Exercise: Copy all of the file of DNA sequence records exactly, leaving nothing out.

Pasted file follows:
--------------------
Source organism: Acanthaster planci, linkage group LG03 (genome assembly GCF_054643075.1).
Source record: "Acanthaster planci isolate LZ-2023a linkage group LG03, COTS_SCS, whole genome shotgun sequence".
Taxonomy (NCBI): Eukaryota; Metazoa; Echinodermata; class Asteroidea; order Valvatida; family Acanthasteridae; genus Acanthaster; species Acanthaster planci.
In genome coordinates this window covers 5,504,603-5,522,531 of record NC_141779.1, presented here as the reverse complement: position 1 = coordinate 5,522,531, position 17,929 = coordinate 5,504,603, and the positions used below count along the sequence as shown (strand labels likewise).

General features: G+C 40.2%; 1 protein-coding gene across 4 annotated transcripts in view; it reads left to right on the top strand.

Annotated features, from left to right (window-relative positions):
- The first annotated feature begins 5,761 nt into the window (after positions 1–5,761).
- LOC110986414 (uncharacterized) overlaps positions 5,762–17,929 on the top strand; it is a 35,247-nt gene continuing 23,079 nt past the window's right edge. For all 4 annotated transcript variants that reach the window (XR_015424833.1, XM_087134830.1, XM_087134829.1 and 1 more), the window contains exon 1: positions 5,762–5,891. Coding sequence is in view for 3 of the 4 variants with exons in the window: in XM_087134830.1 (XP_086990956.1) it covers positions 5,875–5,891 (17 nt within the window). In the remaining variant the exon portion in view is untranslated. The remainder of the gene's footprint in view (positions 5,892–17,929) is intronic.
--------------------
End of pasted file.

Source organism: Acanthaster planci, linkage group LG03 (genome assembly GCF_054643075.1).
Source record: "Acanthaster planci isolate LZ-2023a linkage group LG03, COTS_SCS, whole genome shotgun sequence".
Taxonomy (NCBI): Eukaryota; Metazoa; Echinodermata; class Asteroidea; order Valvatida; family Acanthasteridae; genus Acanthaster; species Acanthaster planci.
In genome coordinates this window covers 5,504,603-5,522,531 of record NC_141779.1, presented here as the reverse complement: position 1 = coordinate 5,522,531, position 17,929 = coordinate 5,504,603, and the positions used below count along the sequence as shown (strand labels likewise).

General features: G+C 40.2%; 1 protein-coding gene across 4 annotated transcripts in view; it reads left to right on the top strand.

Annotated features, from left to right (window-relative positions):
- The first annotated feature begins 5,761 nt into the window (after positions 1–5,761).
- LOC110986414 (uncharacterized) overlaps positions 5,762–17,929 on the top strand; it is a 35,247-nt gene continuing 23,079 nt past the window's right edge. For all 4 annotated transcript variants that reach the window (XR_015424833.1, XM_087134830.1, XM_087134829.1 and 1 more), the window contains exon 1: positions 5,762–5,891. Coding sequence is in view for 3 of the 4 variants with exons in the window: in XM_087134830.1 (XP_086990956.1) it covers positions 5,875–5,891 (17 nt within the window). In the remaining variant the exon portion in view is untranslated. The remainder of the gene's footprint in view (positions 5,892–17,929) is intronic.